Cantwell, Grassley Lead Group of 16 Senators to Bolster Low-Carbon Biofuels with Biodiesel Tax Credit

Bill would improve biodiesel program to benefit American producers, advance energy independence

WASHINGTON, D.C. – Today, U.S. Senator Maria Cantwell (D-WA), ranking member on the Senate Energy and Natural Resources Committee, Sen. Chuck Grassley (R-IA), and 16 other senators introduced bipartisan legislation to reform the biodiesel tax credit and extend the new policy for three years.

The Senators’ bill, the American Renewable Fuel and Job Creation Act, extends this important clean-fuel incentive for three years and reforms existing law by transferring the credit from the blenders to the producers of biofuels. The switch ensures that the tax credit incentivizes domestic production and taxpayers aren’t subsidizing imported fuel.

Biofuel imports from Argentina, Indonesia, Singapore, the European Union, South Korea and others are projected to exceed 1.8 billion gallons over 2016 and 2017.  In many cases, foreign biodiesel benefits both from the existing tax credit and from additional foreign subsidies, which makes it difficult for biodiesel facilities in Washington state to compete. In 2015 alone, the U.S. Treasury spent more than $600 million on tax credits for imported biodiesel and renewable diesel. Cantwell and Grassley’s bill will help Washington state’s industry grow to its full potential. The state currently has capacity to produce some 100 million gallons of biofuel annually.

“The biodiesel tax credit already has a sterling track record of reducing emissions and greening our economy, removing the equivalent of 16 million cars from the road,” said Senator Cantwell. “This legislation will remove millions more cars while promoting energy independence, saving taxpayer dollars, and accelerating by up to 45 percent the creation of clean energy jobs in the domestic biodiesel production industry.”

“U.S. tax policy should support U.S. products and U.S. jobs,” Grassley said. “This bipartisan bill would end a system that gives many foreign producers a leg up over U.S. producers and give certainty to the biodiesel industry, which is responsible for employing thousands of Americans. U.S. producers shouldn’t be put at a disadvantage by foreign producers that in many cases are double dipping by benefiting from U.S. tax incentives on top of their own significant government subsidies. These reforms supporting domestic producers would also save U.S. taxpayers money. Policies ought to encourage the production of domestic renewable fuels to meet consumer demand and support the creation of American jobs.”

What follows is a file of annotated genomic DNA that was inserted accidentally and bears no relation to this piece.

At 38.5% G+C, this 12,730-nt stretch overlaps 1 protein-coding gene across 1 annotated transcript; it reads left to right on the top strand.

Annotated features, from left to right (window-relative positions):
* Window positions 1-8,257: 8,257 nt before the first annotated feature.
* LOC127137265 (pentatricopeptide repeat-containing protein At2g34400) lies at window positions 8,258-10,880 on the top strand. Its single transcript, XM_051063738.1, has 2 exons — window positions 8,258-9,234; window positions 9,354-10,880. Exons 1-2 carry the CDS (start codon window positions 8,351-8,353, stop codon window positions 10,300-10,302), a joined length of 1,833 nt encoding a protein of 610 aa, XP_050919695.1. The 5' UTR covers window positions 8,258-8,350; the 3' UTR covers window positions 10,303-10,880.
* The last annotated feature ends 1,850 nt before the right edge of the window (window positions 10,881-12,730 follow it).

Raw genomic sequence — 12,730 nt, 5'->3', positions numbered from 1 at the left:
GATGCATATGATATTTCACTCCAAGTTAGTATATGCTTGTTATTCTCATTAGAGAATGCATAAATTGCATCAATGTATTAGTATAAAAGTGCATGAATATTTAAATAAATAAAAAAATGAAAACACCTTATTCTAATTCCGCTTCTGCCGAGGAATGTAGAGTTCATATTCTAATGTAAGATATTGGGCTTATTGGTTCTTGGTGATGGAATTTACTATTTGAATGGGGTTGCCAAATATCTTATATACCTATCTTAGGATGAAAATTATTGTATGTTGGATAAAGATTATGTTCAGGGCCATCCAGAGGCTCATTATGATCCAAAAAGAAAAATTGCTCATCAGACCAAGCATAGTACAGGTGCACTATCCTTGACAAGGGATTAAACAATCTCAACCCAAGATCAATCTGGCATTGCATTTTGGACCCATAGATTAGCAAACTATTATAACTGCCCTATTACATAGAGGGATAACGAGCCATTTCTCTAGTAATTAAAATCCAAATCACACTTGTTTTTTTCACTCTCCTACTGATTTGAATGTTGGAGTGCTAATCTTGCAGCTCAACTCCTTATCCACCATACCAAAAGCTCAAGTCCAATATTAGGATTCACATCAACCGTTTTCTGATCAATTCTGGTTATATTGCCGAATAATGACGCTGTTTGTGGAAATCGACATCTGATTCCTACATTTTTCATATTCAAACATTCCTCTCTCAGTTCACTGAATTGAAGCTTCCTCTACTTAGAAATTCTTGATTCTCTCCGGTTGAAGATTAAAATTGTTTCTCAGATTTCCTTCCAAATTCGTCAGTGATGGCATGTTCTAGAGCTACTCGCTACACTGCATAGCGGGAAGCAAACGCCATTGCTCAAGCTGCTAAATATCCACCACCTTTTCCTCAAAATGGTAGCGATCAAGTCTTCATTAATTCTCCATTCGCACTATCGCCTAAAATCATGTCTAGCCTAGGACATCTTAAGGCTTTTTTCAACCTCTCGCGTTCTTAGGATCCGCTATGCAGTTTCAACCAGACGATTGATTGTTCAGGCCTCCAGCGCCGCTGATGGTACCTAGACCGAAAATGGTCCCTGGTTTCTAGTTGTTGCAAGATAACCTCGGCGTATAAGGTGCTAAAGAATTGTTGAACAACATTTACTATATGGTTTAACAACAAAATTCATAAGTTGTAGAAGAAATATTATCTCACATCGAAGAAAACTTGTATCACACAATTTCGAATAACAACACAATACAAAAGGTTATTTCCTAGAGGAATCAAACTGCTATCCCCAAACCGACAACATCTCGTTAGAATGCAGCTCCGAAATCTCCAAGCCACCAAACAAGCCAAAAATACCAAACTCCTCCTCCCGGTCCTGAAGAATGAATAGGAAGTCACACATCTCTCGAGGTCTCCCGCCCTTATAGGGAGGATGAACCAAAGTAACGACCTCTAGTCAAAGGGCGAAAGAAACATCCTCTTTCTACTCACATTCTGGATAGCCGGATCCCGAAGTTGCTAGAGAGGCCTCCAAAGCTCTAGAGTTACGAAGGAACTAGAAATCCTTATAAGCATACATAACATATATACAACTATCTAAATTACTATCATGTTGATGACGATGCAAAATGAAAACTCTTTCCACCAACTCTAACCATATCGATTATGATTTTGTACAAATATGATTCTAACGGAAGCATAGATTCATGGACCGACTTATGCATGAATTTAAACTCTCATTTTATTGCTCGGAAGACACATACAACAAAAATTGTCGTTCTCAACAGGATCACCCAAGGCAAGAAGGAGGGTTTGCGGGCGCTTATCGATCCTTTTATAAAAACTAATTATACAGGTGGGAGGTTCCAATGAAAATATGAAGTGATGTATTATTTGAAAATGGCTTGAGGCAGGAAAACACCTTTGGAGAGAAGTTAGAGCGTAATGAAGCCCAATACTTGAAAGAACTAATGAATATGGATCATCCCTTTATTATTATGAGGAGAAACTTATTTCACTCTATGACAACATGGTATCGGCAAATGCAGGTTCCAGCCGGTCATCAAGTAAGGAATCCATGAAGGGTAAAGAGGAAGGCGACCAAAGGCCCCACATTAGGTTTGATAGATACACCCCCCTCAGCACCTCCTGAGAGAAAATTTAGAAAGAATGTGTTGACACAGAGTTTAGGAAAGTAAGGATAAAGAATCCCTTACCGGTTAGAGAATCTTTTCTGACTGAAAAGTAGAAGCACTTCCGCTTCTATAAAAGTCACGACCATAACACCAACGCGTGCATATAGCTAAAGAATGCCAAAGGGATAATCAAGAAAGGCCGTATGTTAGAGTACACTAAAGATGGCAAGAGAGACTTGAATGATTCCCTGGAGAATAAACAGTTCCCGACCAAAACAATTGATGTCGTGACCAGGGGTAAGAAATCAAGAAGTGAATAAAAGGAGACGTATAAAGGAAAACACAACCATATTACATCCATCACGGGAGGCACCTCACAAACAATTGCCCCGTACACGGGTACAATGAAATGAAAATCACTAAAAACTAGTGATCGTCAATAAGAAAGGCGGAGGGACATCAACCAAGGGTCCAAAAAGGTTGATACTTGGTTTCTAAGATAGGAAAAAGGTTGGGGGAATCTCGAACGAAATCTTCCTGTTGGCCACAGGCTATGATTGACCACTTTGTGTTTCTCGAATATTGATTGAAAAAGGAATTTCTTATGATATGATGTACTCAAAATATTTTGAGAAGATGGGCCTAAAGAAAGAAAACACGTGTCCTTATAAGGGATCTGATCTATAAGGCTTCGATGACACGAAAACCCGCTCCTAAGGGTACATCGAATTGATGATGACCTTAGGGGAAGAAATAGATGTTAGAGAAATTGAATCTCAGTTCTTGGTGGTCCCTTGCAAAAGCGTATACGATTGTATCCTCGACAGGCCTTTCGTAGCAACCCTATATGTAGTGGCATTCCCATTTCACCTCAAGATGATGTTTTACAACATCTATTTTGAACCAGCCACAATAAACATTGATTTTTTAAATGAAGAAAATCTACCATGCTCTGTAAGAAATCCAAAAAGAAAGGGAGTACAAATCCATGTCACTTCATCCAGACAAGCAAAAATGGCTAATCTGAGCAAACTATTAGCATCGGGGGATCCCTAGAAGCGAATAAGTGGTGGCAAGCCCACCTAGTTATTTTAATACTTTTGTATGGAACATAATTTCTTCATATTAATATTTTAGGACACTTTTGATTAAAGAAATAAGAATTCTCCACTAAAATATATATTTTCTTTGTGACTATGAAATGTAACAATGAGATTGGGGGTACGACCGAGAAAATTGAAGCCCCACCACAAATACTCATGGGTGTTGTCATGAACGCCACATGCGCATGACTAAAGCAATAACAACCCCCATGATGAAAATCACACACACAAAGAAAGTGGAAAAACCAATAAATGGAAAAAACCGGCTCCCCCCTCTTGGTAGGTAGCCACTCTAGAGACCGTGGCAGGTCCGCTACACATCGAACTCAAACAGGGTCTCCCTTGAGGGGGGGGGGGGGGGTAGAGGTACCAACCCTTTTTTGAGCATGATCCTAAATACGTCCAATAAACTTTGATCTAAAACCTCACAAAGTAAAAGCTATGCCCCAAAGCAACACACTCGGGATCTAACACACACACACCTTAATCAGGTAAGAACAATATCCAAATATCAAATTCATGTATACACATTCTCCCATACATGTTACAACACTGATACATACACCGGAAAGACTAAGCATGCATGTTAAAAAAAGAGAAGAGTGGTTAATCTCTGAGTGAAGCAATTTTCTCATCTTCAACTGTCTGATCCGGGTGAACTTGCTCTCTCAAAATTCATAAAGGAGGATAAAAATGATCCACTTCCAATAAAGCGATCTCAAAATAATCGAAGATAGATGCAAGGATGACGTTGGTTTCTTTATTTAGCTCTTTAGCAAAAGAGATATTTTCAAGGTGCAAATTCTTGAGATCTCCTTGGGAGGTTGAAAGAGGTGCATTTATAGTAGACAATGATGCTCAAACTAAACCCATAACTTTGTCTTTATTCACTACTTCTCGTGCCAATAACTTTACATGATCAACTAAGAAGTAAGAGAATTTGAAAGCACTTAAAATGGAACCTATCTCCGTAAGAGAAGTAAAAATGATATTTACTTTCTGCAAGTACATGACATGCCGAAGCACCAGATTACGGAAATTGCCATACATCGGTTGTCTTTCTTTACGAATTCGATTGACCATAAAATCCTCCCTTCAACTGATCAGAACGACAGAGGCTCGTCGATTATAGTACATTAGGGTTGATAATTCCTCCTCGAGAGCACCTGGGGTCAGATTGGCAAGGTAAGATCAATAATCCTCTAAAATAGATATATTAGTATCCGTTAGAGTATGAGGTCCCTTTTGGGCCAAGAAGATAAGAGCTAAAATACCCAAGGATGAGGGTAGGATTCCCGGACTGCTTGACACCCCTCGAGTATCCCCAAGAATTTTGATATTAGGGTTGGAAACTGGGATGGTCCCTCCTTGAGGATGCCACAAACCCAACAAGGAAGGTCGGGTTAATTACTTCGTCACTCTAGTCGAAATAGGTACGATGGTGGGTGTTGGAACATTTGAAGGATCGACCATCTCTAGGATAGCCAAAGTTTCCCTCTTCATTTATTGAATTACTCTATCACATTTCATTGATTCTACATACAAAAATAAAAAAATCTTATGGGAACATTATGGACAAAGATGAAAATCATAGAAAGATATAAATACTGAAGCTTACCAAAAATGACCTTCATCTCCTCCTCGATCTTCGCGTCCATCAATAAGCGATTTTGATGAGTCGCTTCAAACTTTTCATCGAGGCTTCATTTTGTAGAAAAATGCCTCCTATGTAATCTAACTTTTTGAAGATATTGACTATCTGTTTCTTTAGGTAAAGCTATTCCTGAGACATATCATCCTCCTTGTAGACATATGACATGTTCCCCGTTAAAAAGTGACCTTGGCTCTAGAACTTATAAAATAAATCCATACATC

Joining Grassley and Cantwell to co-sponsor the American Renewable Fuel and Job Creation Act are Sens. Pat Roberts (R-KS), Mazie Hirono (D-HI), Roy Blunt (R-MO), Sheldon Whitehouse (D-RI), Joni Ernst (R-IA), Heidi Heitkamp (D-ND), John Thune (R-SD), Tom Udall (D-NM), Martin Heinrich (D-NM), Jeanne Shaheen (D-NH), Amy Klobuchar (D-MN), Al Franken (D-MN), Joe Donnelly (D-IN) and Patty Murray (D-WA).

Cantwell has long supported the development and commercialization of biofuel to help reduce our nation’s dependence on petroleum-based fuels and better protect the environment. She joined with Grassley to introduce similar legislation promoting biodiesel in the 114th Congress. In 2007, Cantwell helped author the Renewable Fuels Standard, which, along with increasing vehicle fuel economy standards, has helped reduce our nation’s dangerous overdependence on oil.

The bill would allow the nation to continue enjoying the significant benefits of biodiesel since Congress created the biodiesel tax incentive in 2005.  As a result of this incentive, the Renewable Fuel Standard, and consumer interest, biodiesel is providing significant benefits to the nation. Domestic biodiesel production supports tens of thousands of jobs. Replacing traditional diesel with biodiesel reduces emissions and creates cleaner air.  Homegrown biodiesel improves U.S. energy security by diversifying transportation fuels and reducing dependence on foreign oil.  Biodiesel itself is a diverse fuel that can be produced from a wide array of resources such as recycled cooking oil, soybean and other plant oils, and animal fats. 

Switching from a blenders credit to producers credit would offer numerous additional benefits. The blenders credit can be difficult to administer, because the blending of the fuel can occur at many different stages of the fuel distribution.  This can make it difficult to ensure that only fuel that qualifies for the credit claims the incentive.

Modifying the credit is estimated to have little to no impact on consumer prices.  Much of the credit would continue to be passed on to the blender and ultimately, the consumer.  Additionally, the U.S. biodiesel industry is currently operating at approximately 55 percent of capacity.  The domestic biodiesel industry has the capacity and access to affordable feedstocks to meet the demand of U.S. consumers.